07 / November
07 / November
We're Not in Kansas Anymore

It's not the president but the electorate that truly worries me. There is a sense that we have immigrated without even moving. The demographics have shifted not just through immigration but by behavioral changes among the native born. Voters are more likely to shun marriage and church than they were a generation ago. So many people depend on government for their jobs, education, health care, food, retirement, and so much else that the party of government now enjoys an almost permanent majority. This quote, from a Byron York article, sums it up for me: "It makes me wonder who my fellow citizens are," Marianne Doherty of Boston told York. "I've got to be honest, I feel like I've lost touch with what the identity of America is right now. I really do."

posted at 08:39 AM
Comments

The electorate is a worry no question. We are a coarser, more negative, more cynical and less informed society. But what should really worry us the most is act II of Barack Insane Obama unencumbered by nothing but a flimsy 22nd Amendment penned in a document that he cares little about.

Posted by: asdf on November 7, 2012 09:18 AM

Just a thought before I go on my morning run: maybe the Repubs need to drop this tired religious rhetoric they have been addicted to these last 30 years or so. It's played out, ineffective and most people I speak to (most of them conservative) are tired of hearing it. The reliance of so many on government by so many bothers me as well; the shunning of religion is something I can only rejoice in. It's time for the repubs to pull their heads out of their collective asses; jettisoning the religious gobbledygook seems like a logical place to start.

I'm not happy about who we have for the next four years, wasn't much happier about the prospect of Romney as prez.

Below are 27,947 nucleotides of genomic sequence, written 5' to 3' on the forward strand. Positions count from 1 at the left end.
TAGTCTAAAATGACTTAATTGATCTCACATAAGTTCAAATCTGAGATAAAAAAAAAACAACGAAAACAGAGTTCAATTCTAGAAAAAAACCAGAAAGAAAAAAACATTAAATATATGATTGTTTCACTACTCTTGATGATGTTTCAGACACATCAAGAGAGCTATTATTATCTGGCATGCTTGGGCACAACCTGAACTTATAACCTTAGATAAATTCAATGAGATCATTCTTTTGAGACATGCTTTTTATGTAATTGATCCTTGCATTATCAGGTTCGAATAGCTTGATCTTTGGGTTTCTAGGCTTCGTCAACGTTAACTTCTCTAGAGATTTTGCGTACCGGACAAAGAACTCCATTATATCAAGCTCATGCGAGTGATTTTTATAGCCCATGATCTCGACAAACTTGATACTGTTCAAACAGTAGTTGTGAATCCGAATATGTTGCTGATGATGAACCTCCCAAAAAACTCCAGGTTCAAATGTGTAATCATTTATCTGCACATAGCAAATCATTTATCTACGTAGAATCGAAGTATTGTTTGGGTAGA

Posted by: Ancient Mariner on November 7, 2012 09:28 AM

Well, I don't know about you, but I'm going to go smoke some weed, maybe play some bl@ckjack, marry another dude and pay for some chick's abortion. Because this is AMERICA goddamnit!

Posted by: HomerJFong on November 7, 2012 10:43 AM

You go Homer, just don't splash none on me. Thanks for the morning chuckle.

Posted by: Ancient Mariner on November 7, 2012 11:39 AM

Religion is the culprit? Really A.M.??

Posted by: asdf on November 7, 2012 12:07 PM

What can you learn about the electorate when (what?) 60-70% of them do not vote?

Here are a few suggestions:

1) The two parties (or really the one ruling class and its propaganda arm) does not appeal to most people because there is no meaningful difference between them.

2) Most people put their energies and efforts into pursuits where they have influence and control, namely what is called the "private" life of family, work, leisure activities. This area is where people feel they have still some sort of limited freedom (largely illusion though). This so-called "apathy" is always normal except in a "democracy" it is frowned upon (if we still had a republic it would not be).

3) Contests over the 100+ years of the unconstitutionally sovereign presidency is the only thing which every now and again can get people to show up to vote en masse. The GOP Jon Kerry never had much of a chance to inspire such an event.

I could probably suggest some more but I have reached my time limit on caring about the politics of this country.

Posted by: Bruce Wayne on November 7, 2012 12:55 PM

A: Religion is A culprit, please dispute.

Will respond to all in a little bit (recording my latest album at the moment). I wonder sometimes: Am I the only kinda/sorta/maybe conservative who thinks at 300 hundred beats per minute and 120 decibels sound pressure?

We'll all get through this, I promise. Best to all as always.

Posted by: Ancient Mariner on November 7, 2012 01:39 PM

So many people depend on government for their jobs, education, health care, food, retirement, and so much else

Sounds like you are describing soldiers.

Posted by: Kill War on November 7, 2012 02:52 PM

No, Kill War. You have it backwards. We depend on soldiers--and sailors, airmen, and Marines.

Posted by: Dan Flynn on November 7, 2012 03:13 PM

The main point I was trying to make was the Republicans tired and constant rhetoric of the importance of religion in our daily lives and the need for it to stop. The truth:

Most of the founding fathers were not religious. You know, the guys who wrote the Declaration of Independence and The Constitution. It seems to me (being Englishman themselves) they had the best idea of how not to run a country. Ribald to be sure but they knew what not to do.

Religion and morality are not in any way linked.